As I sit to write the Market Commentary for the 2nd quarter of 2008, I cannot help but shake my head in sheer amazement as to what has transpired over the past 90 days (actually for the 2nd quarter of 2008). In many ways, the quarter was like the old movie "The Good, (April) The Bad, (May) and the Ugly (June)".
The purpose of the Market Commentary is to attempt to clearly explain the events that have occurred in the market place over the last quarter and to tell you what we expect in the coming months, and the remainder of the year ahead. I will talk in detail about the Fed, the oil saga and our continuing struggles with the Housing Market and Credit problems. I will also attempt to tell you where we go from here.
As we entered the 2nd quarter, we were all very stunned by the results of the 1st quarter - the S&P fell sharply, losing 9.45%. The talk, when describing the Market, was that we were in or headed towards a recession, and the lead story that caused the sharp drop in the 1st quarter was the ‘Credit Crunch’. The ‘Credit Crunch’, which began in late 2007, was the result of the banks having written off tens of billions of dollars. Having been burned by defaulted loans, the lending institutions reacted by making it so difficult to borrow money that people with excellent credit were, and continue to have difficulty getting a loan. While previous loan standards were virtually non-existent, they have now become so strict that lending activity has come to almost a virtual halt. In reaction to the events that transpired in the 1st quarter, the Fed slashed interest rates by 2% and then by another .25% early in the 2nd Quarter.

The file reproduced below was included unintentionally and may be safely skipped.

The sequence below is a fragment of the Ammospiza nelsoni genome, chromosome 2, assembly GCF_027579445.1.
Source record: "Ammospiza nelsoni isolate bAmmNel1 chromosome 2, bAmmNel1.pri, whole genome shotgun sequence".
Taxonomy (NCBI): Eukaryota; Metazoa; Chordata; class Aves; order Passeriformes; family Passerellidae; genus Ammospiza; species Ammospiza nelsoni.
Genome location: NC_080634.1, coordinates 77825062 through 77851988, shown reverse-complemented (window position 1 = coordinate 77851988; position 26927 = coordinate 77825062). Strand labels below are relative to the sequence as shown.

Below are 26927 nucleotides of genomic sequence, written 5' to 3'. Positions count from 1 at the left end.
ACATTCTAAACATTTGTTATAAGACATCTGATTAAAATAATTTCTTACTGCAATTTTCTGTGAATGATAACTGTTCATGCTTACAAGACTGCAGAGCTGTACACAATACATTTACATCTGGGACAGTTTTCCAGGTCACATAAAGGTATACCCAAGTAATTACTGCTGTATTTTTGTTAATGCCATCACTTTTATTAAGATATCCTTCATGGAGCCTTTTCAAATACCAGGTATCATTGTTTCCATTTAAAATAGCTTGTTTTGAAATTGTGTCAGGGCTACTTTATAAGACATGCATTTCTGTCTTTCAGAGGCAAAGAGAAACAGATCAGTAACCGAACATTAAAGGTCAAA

While many experts applauded the promptness and creativeness with which the Fed reacted during the 1st Quarter, many are now blaming the Fed for making a bad situation even worse. During the 2nd quarter, the fear of recession changed to a fear of inflation. While the problems with housing and the ‘Credit Crunch’ remain unchanged, the monster that jumped out and scared us all was the price for a barrel of crude oil. We started the quarter with crude at $101.58 a barrel and ended the quarter on June 30th with crude at $142.12. That is an increase of 39.9%, which is like nothing we have ever experienced.
"How did we get to this point?" Unfortunately, there is no easy answer. While the market and all of its moving parts are so volatile, if too many adjustments are made, as in the case of the Fed, the fall-out is disastrous. In the 4th Quarter of 2007 and 1st Quarter of 2008, the Market was in a free fall as a result of the ‘Credit Crunch’. The Fed believed that by lowering interest rates, they were making money cheaper to borrow, which historically has been enough of a stimulus to spark the Market. In our current Market cycle, what was seen as the major problem was the slumping housing market. If money could be obtained cheaper, people would be more likely to buy their dream home. However, the catch was that while the Fed made money cheaper, the ‘Credit Crunch’ made it more difficult to borrow the “cheaper” money. It does not matter how cheap something may be, if you are not able to purchase it.